...Question: Can you say anything about the language the GOP uses? Romney used it in describing terrorism. He did call it Islamic terrorism. Is that an issue for Muslim Americans?
Ms. Hussain: Rhetoric is always an issue. Think about, and you all work in media. We are inundated by messaging advertising in media. Media is everywhere. It’s social media, it’s TV media, it’s print media. It’s everywhere.
So when rhetoric is repeated over and over again, directed in one direction, it really impacts social situations. I really believe so.
So when terms like Islamic terrorists or just Michelle Bachman saying these comments about members of, high level members of the Democratic party and elected officials. When people start using these negative terms, or perhaps even misleading terms, the effects of that really, really ripple outward. It affects the community. I really hope that changes. That is very damaging to the way Muslim Americans are perceived and treated in this country.
Question: Anskar Graw from the German Newspaper Die Welt.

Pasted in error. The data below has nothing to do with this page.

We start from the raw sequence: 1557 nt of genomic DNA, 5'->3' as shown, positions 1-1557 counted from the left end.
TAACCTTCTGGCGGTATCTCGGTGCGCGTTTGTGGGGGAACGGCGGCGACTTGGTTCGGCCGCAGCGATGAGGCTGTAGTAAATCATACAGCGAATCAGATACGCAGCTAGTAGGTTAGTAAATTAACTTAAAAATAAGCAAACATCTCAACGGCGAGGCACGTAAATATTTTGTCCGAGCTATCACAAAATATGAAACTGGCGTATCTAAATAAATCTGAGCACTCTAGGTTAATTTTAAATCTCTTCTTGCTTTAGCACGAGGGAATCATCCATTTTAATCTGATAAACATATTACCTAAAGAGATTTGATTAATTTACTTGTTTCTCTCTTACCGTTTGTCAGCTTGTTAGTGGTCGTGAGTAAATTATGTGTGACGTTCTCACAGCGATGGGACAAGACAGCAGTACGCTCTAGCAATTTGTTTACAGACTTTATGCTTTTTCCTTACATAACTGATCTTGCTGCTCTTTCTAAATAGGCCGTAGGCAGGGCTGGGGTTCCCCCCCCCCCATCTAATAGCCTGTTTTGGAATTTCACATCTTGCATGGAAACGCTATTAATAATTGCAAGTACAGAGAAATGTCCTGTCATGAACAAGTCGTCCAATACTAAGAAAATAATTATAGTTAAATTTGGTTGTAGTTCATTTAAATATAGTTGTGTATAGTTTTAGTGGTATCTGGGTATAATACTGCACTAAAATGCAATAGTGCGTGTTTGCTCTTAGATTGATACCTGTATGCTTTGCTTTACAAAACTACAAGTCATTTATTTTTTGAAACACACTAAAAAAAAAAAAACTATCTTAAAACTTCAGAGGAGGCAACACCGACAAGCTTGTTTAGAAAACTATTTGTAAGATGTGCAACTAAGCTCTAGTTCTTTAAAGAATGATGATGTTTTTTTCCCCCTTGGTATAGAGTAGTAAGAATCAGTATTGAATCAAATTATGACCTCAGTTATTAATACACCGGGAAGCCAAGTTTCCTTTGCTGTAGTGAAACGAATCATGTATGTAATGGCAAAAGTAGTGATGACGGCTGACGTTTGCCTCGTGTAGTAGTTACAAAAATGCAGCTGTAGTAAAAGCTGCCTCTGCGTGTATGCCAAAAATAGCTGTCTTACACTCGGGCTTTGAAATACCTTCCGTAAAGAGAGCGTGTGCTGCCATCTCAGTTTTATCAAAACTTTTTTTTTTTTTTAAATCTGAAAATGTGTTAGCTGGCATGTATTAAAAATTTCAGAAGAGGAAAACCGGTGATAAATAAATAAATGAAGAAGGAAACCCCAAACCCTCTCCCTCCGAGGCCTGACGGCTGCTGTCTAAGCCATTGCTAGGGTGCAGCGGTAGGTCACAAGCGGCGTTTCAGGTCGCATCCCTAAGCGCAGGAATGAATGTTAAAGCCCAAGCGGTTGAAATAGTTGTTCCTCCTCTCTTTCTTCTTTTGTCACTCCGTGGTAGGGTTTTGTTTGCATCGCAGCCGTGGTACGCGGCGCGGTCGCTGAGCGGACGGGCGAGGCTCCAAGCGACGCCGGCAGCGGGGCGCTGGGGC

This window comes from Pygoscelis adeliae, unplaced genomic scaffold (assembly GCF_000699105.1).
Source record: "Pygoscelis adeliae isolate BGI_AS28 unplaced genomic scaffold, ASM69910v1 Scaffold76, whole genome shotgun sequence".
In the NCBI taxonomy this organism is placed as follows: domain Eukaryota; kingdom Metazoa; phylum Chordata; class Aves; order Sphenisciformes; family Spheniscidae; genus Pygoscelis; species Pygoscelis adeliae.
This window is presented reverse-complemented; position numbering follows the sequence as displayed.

Regarding your last answer, what would you have recommended if the Republican party would have asked you how to describe this kind of terrorism? Because I think only to say we have to fight against terrorism or there has been a terrorist somewhere would be a little bit too less specific. What would you have recommended how to describe this kind of terrorism?
Ms. Hussain: Just call it terrorism. That’s what it is. It’s terrorism. That’s really all I have to say about that. Call it terrorism, or talk about a region. Maybe name a country. But attaching a religion to it every single time you mention that word, it just makes people think that’s what the religion is. And so I say, just say terrorism. I don’t see why you have to add a religion to it.
Question: Just to follow up, but don’t you think for example our readers, our listeners wouldn’t have asked about the background of this kind of terrorism? So at some point you have to explain what kind of terrorism is it. Just to say there was a terrorist, there was a terrorist attack, I think it’s not enough.
Ms. Hussain: For example, the attack that happened in Oak Creek, Wisconsin, that was considered a domestic terrorism act. Domestic terrorism. And they did say oh, he was a White Supremacist, but I never heard someone say oh, he’s a Christian terrorist. Or he’s a white terrorist. Were readers not concerned? Did they think why didn’t they say white terrorist? Why are they not more specific about what kind of terrorist he is? I’m just saying that in terms of -- That makes you really think about what it means, the message. I think that’s more about messaging than about detail.
I wonder how'd she be treated Islamically with this profile photograph: